Anxiety disorders may be caused by many different physical and emotional factors:
- Extremely rare adrenal tumors that trigger “fight or flight”
- Drug use, drug abuse, addiction, and withdrawal
- Respiratory conditions (Asthma)
- Thyroid conditions (Hyperthyroidism)
- Type 1 or Type 2 Diabetes
- Genetic predispositions to anxiety
- Current and past trauma
- Comorbid mental health conditions
of teens age 13 to 18 experience Anxiety.
of adolescents never receive the right treatment
Americans with an untreated anxiety disorder attempted suicide in 2018
How Can I Help with Teen Anxiety?
As a parent or a friend of a teen with an anxiety disorder, you have an important role to play in helping your loved one heal from anxiety. What is most important to know is that you can’t simply use logic to resolve anxiety disorders, nor can you force them to “toughen up” through tough love, bullying, or ignoring the problem.
Start by opening a dialogue with the teen who is anxious or struggling. Take it slow and ask them how they feel. Then, really listen to what they have to say. Offer the opportunity to see a therapist and share that you believe it will help them feel better over time.
If your teen is ready for professional mental health help, or if you need additional assistance, speak to their therapist or reach out to your doctor for coping tips and guidance. Ask your teen what you can do to reduce their anxiety or make them feel more comfortable.
What Types of Teen Anxiety Treatment Are Available?
Teen anxiety treatment comes in many formats. Therapists generally try to match the treatment with the type of anxiety for best symptom resolution. If the teen's anxiety symptoms are severe enough to interfere with daily life, or if symptoms prevent the teen from accessing other therapies, your doctor may want to try medication first to lessen intense emotions.
Psychotherapy, more commonly known as talk therapy, gives you a non-judgmental safe space in which you can share your feelings. Therapists can help you reprogram your thoughts and change self-destructive behaviors that limit healthy and productive thinking. Over time, talk therapy can be enough to break triggers and identify the root cause of an anxiety disorder.
When anxiety symptoms become so severe that you are no longer able to cope with everyday tasks, such as attending school or hanging out with friends, medication is often required. Doctors treat anxiety disorders using a long list of medications, including benzodiazepines, SSRIs, SNRIs, and other mood-stabilizing drugs.
You may also benefit from relaxation techniques, including massage, meditation, yoga, acupuncture, acupressure, aromatherapy, breathing exercises, or simply indulging in activities you enjoy. Transcranial magnetic stimulation may also help a number of anxiety patients when other options fail to reduce symptoms.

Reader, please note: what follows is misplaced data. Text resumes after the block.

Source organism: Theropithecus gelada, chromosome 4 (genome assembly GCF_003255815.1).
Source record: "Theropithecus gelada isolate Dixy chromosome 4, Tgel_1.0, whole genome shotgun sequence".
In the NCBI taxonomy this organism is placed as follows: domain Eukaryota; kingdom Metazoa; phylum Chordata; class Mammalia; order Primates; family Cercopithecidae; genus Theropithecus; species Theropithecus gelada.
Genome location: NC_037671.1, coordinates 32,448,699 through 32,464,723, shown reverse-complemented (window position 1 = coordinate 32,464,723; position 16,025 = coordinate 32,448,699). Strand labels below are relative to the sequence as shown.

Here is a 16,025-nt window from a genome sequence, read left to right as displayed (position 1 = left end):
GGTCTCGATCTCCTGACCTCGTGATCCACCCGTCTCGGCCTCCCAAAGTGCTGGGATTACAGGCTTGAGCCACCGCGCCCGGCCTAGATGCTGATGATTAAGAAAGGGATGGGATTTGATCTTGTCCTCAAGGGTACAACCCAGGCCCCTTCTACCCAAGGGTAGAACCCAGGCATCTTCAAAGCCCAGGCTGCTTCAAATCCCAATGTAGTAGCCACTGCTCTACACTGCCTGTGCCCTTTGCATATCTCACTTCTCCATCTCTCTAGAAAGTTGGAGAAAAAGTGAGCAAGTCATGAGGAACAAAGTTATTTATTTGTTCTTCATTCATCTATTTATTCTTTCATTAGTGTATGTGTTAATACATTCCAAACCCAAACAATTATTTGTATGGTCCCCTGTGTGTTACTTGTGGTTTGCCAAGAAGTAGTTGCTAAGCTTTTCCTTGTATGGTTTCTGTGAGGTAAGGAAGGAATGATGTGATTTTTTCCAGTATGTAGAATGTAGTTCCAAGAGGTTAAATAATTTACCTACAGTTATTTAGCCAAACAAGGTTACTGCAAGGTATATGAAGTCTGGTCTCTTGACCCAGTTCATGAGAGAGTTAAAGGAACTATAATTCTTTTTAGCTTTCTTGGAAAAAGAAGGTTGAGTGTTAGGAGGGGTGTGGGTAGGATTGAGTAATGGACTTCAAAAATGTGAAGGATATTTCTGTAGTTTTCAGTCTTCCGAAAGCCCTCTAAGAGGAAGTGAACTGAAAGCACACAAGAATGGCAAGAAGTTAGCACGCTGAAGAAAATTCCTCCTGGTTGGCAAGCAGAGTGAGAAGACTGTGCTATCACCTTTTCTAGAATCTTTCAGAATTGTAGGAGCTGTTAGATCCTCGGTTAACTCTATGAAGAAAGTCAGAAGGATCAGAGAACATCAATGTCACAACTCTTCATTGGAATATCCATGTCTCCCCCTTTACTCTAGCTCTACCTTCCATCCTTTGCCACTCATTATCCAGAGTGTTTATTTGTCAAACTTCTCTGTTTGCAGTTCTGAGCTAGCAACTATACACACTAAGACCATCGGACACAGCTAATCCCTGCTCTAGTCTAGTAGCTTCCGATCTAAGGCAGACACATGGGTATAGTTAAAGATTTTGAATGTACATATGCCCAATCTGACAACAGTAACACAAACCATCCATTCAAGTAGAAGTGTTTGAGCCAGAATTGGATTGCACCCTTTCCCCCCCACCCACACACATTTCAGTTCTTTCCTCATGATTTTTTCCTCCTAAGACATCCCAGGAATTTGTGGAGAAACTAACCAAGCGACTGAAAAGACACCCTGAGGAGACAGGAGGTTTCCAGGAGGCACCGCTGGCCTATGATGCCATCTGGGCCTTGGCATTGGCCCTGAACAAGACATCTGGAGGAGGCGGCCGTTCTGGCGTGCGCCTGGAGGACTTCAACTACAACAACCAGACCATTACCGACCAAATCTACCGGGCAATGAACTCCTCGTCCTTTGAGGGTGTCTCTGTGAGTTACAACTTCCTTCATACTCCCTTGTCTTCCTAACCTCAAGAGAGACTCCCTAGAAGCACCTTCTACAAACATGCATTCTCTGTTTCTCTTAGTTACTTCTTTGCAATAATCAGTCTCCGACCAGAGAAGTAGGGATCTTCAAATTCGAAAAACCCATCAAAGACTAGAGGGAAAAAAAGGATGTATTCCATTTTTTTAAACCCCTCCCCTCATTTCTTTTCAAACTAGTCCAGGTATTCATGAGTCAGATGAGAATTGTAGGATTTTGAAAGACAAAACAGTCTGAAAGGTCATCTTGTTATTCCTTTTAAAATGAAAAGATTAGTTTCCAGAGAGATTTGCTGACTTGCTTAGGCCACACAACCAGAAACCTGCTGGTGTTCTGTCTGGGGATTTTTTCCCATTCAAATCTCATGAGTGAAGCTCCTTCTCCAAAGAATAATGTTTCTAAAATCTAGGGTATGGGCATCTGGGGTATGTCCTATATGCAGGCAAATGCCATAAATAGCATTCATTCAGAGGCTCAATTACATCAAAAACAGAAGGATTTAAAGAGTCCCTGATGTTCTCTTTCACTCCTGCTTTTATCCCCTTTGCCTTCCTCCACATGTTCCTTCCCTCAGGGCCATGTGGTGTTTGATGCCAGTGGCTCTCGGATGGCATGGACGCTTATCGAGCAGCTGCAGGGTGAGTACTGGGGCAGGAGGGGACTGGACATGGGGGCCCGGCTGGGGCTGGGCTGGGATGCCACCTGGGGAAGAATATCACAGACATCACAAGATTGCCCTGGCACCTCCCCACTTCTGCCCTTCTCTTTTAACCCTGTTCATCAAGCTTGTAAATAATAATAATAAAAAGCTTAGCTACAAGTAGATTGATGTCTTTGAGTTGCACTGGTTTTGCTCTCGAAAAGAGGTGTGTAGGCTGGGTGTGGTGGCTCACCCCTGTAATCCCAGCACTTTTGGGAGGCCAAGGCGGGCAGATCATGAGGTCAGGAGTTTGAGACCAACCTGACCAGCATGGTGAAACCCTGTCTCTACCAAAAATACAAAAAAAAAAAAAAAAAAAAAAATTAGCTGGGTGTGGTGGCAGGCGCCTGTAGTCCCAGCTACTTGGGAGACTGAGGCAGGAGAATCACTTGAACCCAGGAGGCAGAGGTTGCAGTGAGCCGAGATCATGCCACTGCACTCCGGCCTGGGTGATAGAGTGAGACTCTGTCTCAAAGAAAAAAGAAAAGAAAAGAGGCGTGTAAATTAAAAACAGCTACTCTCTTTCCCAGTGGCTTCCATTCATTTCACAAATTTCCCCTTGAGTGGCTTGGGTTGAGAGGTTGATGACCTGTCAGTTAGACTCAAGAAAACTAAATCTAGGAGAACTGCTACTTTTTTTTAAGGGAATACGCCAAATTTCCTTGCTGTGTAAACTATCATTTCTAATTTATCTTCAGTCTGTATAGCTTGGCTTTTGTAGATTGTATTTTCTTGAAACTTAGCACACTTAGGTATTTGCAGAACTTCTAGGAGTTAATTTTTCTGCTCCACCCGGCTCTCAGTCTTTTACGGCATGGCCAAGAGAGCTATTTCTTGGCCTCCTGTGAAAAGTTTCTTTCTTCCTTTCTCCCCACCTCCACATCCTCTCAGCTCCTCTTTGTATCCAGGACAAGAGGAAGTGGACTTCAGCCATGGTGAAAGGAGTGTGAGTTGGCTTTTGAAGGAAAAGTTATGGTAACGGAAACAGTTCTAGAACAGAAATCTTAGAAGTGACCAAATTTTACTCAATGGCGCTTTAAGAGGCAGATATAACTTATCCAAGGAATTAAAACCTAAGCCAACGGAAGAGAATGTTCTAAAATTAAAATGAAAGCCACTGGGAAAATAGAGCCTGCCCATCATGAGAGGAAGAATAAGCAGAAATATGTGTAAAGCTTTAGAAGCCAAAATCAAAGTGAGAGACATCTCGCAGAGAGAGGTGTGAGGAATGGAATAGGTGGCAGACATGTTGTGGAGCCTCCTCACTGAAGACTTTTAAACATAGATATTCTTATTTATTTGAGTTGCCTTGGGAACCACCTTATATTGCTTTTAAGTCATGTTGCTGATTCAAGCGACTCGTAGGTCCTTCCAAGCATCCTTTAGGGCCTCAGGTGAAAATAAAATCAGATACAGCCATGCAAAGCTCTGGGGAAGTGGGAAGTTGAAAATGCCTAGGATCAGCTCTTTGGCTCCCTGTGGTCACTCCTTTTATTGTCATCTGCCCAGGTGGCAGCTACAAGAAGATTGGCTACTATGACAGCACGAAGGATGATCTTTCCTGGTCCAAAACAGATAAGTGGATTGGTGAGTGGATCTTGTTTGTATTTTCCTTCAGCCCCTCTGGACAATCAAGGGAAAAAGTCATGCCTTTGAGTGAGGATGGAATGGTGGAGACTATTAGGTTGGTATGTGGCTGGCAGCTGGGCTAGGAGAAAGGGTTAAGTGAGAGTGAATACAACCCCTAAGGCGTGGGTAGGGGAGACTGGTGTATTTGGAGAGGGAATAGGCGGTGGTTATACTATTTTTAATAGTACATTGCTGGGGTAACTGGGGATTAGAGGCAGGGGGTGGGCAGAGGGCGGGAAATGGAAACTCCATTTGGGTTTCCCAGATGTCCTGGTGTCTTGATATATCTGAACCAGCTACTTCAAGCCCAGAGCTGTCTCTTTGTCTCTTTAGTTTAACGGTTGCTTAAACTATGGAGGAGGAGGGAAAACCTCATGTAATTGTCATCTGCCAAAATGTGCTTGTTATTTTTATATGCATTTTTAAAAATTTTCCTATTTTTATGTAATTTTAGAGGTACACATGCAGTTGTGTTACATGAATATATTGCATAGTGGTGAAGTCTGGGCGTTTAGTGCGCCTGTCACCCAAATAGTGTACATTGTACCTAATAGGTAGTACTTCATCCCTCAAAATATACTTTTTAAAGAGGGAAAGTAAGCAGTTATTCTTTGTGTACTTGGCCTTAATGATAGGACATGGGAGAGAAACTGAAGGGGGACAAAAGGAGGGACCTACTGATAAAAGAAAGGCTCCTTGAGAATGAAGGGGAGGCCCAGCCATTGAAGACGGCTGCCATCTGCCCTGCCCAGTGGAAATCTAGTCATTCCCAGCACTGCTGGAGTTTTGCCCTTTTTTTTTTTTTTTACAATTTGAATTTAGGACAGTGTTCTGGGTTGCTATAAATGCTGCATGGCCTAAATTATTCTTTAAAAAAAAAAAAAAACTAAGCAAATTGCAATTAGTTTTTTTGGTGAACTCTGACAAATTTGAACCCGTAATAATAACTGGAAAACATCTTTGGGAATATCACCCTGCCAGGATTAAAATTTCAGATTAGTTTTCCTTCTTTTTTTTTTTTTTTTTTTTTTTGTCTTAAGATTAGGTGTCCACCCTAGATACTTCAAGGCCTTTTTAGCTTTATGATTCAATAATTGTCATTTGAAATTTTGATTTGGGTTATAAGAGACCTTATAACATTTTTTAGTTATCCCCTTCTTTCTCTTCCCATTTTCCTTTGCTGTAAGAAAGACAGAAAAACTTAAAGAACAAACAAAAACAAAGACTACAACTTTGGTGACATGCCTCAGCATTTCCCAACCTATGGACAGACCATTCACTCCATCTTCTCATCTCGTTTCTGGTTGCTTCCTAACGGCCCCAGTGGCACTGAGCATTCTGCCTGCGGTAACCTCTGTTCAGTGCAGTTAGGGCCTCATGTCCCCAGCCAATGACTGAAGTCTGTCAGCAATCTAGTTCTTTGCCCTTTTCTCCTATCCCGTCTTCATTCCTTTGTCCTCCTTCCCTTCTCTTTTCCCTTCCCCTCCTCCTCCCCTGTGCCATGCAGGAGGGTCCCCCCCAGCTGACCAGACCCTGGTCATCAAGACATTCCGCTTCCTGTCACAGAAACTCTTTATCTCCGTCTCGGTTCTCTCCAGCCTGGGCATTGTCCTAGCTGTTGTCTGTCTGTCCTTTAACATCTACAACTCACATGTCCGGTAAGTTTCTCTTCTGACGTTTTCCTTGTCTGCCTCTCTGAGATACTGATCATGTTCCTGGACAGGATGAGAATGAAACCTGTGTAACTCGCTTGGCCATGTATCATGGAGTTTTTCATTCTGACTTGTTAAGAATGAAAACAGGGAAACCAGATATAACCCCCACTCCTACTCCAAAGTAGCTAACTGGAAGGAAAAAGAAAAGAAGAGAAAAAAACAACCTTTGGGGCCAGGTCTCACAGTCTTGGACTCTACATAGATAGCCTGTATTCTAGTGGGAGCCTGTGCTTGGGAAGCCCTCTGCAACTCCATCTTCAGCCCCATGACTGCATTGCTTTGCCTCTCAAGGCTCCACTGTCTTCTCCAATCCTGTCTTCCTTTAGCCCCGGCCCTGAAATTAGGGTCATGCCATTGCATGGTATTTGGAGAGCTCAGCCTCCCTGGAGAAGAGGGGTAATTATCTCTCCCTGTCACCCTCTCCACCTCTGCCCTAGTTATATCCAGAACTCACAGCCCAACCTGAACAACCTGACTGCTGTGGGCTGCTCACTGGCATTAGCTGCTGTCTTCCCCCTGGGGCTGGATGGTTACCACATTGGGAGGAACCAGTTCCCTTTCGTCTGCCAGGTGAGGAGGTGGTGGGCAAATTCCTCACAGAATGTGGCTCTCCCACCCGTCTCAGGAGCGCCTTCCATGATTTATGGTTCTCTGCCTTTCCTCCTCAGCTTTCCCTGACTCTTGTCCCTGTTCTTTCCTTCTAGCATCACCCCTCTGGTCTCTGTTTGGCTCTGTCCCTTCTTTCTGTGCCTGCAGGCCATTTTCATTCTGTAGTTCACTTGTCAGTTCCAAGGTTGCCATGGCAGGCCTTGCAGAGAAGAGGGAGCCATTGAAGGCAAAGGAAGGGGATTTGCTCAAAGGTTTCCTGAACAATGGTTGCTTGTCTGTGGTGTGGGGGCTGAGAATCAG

Teen Anxiety Treatment at Paradigm San Francisco
Anxiety is extremely difficult to deal with on your own. You may feel overwhelmed with worry or fearful to the point that you become seriously debilitated or completely unable to function normally, especially if your condition is progressive. If it feels like each day is harder and harder to deal with, getting mental health help is the best way to get back on track.
At Paradigm San Francisco, we create a safe space where teens can escape stressors and influence to relax, calm down, and refocus on resolving anxiety. Our holistic process addresses both physical and mental health to help teens achieve overall wellness. You can talk about your feelings, get help dealing with your emotions, and even talk to peers who understand what you’re going through. With our help, you can learn to manage your emotions instead of letting them manage you.
“ Our 16-year has been struggling with anxiety and severe depression and seemed stuck. We felt we had nowhere else to go. After 40 days, I feel like we've gotten our daughter back! It’s been an amazing experience. She now has tools, perspective, improved self love and a resilience we haven't seen in two years. “
– Rebecca J.
Frequently Asked Questions About Teen Anxiety
Will I Get Better?
Anxiety often occurs on a spectrum from better to worse; you may feel better one day and worse the next. Over thinking or dreading future anxiety may make you more anxious, so it’s important to get mental health help as soon as possible. Working with a therapist, either one on one or within a group, can help you find better ways to cope with your anxiety and feel better.
I’m Afraid to Talk About it in Case I Get Worse!
When you come to therapy at Paradigm San Francisco, you have full control over your anxiety treatment process. You will never be forced to talk about something that makes you uncomfortable. The goal of therapy is to help you better understand yourself and gain insight into your situation while also providing comfort and understanding.